Add 9 Arpeggios

Improve Your Melodies Instantly

In this lesson, I want to give you a straightforward tip that will help you improve your guitar solos.

If you have been practicing lead guitar for some time, you already should know that triads are a great way to create pleasant melodies.

Now we will take a step forward: here's the Ninth!

The 9th is the note that you find 2 half-steps above the upper root, so, in the case of the C major scale, we have:


The note D is the 9th. So far so good, now let's explore the possibilities of this simple addition.

Add9 Arpeggio - Interactive Tool

Use this interactive tool to learn add9 arpeggios across the entire fretboard:

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Add9: The Sound Of A Ninth

The Ninth has an interesting sound: it's sweet and brings a little tension at the same time.

To instantly perceive this nuance, try to play a standard C major followed by a C add 9 chord, back and forth.

C Major Chord

C major chord

C Add 9 Chord

C add 9 chord

Sounds cool, is it right?

Tip: To switch between C and C add9, you could also use the pinkie to press and release the 3rd free of the B string.

C Add 9 Vs C9

Before proceeding, we have to clarify one thing.

We say C add9 and not C9 because the standard rule in chord naming is:

  • If we add an extension (a note up the 7t, like 9th, 1st, 13th..) to a chord, and the 7th is not in the chord, we use the symbol add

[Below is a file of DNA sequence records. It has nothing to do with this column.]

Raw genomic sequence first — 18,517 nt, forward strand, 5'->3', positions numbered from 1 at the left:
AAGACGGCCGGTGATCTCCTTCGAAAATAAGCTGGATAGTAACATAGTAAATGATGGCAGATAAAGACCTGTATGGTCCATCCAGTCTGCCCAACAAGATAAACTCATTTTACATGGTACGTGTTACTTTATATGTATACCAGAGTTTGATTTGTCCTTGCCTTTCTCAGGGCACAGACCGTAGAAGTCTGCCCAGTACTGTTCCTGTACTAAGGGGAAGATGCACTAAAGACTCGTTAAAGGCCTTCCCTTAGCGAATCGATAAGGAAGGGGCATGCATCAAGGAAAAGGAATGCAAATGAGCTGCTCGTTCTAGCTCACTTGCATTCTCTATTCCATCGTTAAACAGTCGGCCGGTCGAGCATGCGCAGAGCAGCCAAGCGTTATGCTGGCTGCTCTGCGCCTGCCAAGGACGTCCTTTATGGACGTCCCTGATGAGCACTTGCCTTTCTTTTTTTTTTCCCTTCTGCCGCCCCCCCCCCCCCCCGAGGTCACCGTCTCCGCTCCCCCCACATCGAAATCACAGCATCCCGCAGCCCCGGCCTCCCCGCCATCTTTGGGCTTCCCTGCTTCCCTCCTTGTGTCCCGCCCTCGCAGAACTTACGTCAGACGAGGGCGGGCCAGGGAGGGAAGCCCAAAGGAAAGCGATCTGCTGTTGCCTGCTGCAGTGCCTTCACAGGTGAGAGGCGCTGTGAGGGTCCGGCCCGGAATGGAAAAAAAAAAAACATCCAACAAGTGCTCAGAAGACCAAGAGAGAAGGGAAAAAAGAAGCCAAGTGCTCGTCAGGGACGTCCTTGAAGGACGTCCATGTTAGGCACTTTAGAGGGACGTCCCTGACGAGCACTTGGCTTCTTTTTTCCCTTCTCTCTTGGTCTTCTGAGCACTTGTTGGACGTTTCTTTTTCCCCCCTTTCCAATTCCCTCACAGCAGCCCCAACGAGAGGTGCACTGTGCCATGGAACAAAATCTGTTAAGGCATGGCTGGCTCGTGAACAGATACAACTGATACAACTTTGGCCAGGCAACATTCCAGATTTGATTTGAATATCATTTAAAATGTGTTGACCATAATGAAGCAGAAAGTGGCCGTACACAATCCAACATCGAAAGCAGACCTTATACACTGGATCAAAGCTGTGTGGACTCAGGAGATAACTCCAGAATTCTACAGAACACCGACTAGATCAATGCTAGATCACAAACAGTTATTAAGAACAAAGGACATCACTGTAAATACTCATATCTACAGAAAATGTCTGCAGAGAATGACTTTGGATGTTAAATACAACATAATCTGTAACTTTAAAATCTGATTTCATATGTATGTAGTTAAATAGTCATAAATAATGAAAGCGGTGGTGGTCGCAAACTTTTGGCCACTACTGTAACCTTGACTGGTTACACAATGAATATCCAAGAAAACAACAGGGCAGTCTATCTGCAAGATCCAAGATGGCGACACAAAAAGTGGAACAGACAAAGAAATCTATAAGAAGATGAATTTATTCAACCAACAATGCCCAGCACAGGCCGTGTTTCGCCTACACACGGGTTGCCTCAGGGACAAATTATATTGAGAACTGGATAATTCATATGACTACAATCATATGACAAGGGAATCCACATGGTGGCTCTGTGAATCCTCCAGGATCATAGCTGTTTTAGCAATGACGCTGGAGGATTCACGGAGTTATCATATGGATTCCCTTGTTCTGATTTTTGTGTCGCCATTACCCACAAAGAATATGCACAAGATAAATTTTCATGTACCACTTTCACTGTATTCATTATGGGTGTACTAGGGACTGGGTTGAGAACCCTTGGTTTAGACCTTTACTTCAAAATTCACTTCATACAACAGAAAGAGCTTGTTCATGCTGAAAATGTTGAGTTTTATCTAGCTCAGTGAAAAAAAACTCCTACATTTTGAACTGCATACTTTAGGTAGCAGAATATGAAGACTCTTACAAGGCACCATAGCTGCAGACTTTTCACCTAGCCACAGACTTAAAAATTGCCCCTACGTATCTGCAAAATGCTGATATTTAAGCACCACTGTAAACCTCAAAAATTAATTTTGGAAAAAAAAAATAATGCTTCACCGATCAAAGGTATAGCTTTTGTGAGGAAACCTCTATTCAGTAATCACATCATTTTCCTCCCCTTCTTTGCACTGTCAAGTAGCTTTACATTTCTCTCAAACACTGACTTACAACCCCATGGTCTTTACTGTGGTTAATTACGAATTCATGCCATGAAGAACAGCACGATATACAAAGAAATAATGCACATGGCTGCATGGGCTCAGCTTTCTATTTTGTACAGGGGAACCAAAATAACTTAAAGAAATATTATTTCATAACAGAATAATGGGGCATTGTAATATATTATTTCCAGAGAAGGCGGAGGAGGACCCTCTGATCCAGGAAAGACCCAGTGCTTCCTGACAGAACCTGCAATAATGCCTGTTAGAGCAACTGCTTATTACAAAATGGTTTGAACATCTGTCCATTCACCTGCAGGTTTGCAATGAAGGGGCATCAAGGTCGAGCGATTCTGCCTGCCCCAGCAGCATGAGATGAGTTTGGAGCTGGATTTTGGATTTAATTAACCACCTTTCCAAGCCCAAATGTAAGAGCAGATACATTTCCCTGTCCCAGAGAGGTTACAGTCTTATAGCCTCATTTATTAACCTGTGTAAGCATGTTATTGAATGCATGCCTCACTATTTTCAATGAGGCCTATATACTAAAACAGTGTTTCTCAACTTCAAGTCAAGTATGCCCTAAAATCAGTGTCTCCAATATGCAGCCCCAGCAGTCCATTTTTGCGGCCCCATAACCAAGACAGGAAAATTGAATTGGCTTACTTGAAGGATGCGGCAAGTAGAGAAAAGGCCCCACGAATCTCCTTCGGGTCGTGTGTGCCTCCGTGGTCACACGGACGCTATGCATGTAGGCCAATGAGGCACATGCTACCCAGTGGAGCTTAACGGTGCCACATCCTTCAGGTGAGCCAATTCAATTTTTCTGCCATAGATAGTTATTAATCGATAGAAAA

• If the 7th is in the chord, the extension takes its place, so C7 add 9th becomes C9.

In fact, the notes in C add9 are: C, G, E and D (there's no 7th)

The notes in C9 are: C, G, E, Bb and D (Bb is the 7th)

CAGED Shapes For The Add 9 Arpeggio

Ok, now let's try to find our way on the fretboard and see how to use the 9th in our solos.

Here's the CAGED shapes:

CAGED shapes

Now the add 9th version of the CAGED system. Just add the note 2 frets up the root (the 9 in green).

Note that we can consider the 2nd and the 9th as the same note.

CAGED shapes

With these maps, we can now identify some cool arpeggio shapes.

Note: we show the arpeggio for the root of C, but, any other pattern on guitar, these shapes are shiftable up or down the neck to play the pattern in another root.

Major Add 9 Arpeggios

The major add 9 arpeggio is a major triad and a 9th, so 1, 3, 5 and 9th.

This first fingering has the root note on the lowest E string.

major add 9th arpeggio shapes

Another pattern, this time with root note on the A string.

major add 9th arpeggio shapes

This is an extended pattern that unfolds across the fretboard.

major add 9th arpeggio shapes

Minor Add 9 Arpeggios

The minor add 9 arpeggio is a minor triad and a 9th, so 1, b3, 5 and 9.

Fingering for the minor version with root on the 6th string.

minor add 9th arpeggio shapes

Root on the 5th string, 4-frets-box configuration.

minor add 9th arpeggio shapes

Another extended pattern that repeats the same shape across different strings, this concept is called chunking.

minor add 9th arpeggio shapes

Add 9 Arpeggio - Final Exercise

I'll leave you with a nice tune based on E min Add 9 (E, G, B and F#) and A min Add 9 (A, C, E and B).

The lead guitar plays an extended arpeggio using the chord tones of the underlying chord, starting from the E and A open strings.

Lead guitar

Emin Add9 Amin Add9 lead guitar


Emin Add9 Amin Add9 chord guitar

Ok, this ends our add 9 arpeggios lesson.

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